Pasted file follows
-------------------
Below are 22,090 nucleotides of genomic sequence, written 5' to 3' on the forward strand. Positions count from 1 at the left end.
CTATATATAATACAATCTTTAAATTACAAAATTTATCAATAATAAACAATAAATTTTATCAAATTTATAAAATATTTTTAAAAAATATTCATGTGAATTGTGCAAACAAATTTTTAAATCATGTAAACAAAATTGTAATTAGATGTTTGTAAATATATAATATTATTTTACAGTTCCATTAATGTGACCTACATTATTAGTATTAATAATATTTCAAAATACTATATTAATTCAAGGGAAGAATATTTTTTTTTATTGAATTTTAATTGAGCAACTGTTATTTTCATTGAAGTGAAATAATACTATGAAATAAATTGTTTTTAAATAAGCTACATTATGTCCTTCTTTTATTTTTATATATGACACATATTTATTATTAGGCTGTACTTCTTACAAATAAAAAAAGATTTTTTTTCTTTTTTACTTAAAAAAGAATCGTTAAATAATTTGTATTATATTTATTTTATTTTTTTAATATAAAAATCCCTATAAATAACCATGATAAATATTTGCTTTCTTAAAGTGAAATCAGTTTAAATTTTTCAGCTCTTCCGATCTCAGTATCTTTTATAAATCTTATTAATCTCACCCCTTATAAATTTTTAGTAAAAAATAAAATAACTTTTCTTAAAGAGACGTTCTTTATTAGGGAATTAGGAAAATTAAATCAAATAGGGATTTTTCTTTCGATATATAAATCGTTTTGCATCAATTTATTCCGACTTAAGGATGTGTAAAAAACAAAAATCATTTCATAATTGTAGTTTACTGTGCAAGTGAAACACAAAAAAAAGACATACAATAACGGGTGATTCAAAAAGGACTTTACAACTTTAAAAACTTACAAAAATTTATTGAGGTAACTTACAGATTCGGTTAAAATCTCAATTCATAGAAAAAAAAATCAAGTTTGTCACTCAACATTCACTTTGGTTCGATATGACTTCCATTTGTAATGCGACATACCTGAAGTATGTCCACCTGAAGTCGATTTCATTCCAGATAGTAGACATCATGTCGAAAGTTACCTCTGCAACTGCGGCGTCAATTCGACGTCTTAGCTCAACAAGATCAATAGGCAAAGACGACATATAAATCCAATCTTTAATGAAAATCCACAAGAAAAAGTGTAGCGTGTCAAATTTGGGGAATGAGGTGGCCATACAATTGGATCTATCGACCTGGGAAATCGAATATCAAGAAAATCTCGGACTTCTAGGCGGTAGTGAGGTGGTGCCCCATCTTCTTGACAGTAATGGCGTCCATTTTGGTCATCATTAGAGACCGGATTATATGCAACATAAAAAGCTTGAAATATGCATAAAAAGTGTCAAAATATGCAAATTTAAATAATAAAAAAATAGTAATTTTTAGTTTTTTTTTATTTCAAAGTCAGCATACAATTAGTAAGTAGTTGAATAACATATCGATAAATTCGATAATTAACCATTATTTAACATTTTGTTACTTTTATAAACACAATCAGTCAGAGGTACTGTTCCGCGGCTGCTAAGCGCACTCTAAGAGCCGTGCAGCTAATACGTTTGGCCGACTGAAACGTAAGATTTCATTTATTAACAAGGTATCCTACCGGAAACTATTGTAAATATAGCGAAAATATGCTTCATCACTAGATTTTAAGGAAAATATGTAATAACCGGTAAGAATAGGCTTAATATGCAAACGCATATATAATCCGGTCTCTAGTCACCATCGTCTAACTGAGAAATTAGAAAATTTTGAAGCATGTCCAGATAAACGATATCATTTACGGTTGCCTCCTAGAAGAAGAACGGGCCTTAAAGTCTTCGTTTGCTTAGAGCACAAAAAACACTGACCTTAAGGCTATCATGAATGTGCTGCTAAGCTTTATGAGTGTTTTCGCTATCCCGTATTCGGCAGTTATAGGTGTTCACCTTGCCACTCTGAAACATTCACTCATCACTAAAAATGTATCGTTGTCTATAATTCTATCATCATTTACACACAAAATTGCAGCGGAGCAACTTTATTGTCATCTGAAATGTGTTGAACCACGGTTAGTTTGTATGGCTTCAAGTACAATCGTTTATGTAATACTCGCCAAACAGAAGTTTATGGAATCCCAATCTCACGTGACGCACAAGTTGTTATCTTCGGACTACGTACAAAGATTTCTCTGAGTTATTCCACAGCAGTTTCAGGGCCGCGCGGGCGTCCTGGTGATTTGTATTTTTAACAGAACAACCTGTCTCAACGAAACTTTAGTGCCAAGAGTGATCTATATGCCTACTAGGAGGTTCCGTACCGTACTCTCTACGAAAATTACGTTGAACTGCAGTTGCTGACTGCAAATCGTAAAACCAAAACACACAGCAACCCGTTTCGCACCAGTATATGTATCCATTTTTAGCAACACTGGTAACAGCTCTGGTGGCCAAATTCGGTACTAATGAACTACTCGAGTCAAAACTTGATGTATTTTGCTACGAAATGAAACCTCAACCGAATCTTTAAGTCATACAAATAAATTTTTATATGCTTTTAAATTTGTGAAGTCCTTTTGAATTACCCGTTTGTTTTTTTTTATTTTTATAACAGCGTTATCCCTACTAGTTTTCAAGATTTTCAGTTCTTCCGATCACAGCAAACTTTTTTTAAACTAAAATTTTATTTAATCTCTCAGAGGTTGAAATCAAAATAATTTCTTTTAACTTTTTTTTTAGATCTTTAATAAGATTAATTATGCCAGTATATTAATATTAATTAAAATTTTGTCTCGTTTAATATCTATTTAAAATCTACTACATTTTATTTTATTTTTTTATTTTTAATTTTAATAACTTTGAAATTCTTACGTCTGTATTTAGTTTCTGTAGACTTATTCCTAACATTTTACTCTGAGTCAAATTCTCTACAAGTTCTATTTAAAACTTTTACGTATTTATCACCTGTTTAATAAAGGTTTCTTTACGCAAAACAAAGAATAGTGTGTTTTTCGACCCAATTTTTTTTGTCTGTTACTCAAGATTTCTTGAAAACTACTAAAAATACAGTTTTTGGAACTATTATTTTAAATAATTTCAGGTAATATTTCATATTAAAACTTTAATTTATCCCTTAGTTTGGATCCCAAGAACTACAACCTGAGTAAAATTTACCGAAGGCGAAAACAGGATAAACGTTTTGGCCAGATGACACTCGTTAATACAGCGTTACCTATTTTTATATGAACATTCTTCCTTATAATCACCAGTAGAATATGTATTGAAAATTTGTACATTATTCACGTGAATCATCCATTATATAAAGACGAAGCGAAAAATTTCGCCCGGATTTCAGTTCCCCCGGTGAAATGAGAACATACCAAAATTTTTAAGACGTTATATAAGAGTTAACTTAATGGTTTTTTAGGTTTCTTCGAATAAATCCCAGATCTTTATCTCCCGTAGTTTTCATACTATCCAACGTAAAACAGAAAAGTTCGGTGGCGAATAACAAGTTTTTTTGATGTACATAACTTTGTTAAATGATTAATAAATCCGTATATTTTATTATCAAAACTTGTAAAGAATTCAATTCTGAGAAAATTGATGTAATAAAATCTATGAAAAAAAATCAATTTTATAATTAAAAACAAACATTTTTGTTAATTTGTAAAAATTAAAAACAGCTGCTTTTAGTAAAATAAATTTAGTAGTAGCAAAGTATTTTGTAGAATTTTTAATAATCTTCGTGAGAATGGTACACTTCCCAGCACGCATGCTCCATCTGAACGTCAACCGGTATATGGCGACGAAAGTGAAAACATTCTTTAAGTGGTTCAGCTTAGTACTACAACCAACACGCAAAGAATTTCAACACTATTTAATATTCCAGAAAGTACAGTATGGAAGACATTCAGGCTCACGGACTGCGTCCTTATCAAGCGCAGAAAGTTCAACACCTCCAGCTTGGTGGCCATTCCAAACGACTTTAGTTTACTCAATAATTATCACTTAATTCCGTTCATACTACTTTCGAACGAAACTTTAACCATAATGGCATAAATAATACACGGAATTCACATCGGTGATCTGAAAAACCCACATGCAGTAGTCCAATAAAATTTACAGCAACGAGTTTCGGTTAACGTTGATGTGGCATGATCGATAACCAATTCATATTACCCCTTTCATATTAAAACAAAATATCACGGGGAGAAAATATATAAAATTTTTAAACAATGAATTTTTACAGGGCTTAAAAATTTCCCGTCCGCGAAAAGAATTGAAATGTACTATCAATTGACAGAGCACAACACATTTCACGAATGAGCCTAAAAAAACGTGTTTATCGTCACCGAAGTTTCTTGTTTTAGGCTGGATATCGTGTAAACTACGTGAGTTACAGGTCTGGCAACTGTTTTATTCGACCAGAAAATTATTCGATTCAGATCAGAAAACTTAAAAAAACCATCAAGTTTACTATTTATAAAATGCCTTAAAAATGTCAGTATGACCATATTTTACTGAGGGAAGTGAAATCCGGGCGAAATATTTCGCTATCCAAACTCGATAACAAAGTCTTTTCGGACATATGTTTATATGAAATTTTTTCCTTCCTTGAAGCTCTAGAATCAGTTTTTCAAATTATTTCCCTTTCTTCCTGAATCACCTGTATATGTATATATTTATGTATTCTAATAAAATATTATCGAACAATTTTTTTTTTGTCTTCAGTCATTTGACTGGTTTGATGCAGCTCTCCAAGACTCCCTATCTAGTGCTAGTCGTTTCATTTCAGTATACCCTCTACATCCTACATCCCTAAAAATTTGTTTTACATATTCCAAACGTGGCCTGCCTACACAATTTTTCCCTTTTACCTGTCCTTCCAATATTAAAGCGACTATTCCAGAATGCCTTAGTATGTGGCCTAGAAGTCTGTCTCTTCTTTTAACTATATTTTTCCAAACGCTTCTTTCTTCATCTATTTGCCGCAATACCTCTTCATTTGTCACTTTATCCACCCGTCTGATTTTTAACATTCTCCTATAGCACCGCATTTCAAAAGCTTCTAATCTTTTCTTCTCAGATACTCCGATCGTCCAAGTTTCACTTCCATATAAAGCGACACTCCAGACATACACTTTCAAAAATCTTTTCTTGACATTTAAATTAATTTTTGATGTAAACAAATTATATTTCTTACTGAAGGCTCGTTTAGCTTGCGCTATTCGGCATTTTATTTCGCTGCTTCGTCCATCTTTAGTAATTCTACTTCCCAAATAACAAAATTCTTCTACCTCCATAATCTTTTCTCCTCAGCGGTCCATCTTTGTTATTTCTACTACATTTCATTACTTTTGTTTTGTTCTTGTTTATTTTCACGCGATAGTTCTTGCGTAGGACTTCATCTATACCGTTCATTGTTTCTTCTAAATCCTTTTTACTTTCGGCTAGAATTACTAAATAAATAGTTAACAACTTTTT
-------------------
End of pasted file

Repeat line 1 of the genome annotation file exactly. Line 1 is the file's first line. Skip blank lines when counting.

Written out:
Below are 22,090 nucleotides of genomic sequence, written 5' to 3' on the forward strand. Positions count from 1 at the left end.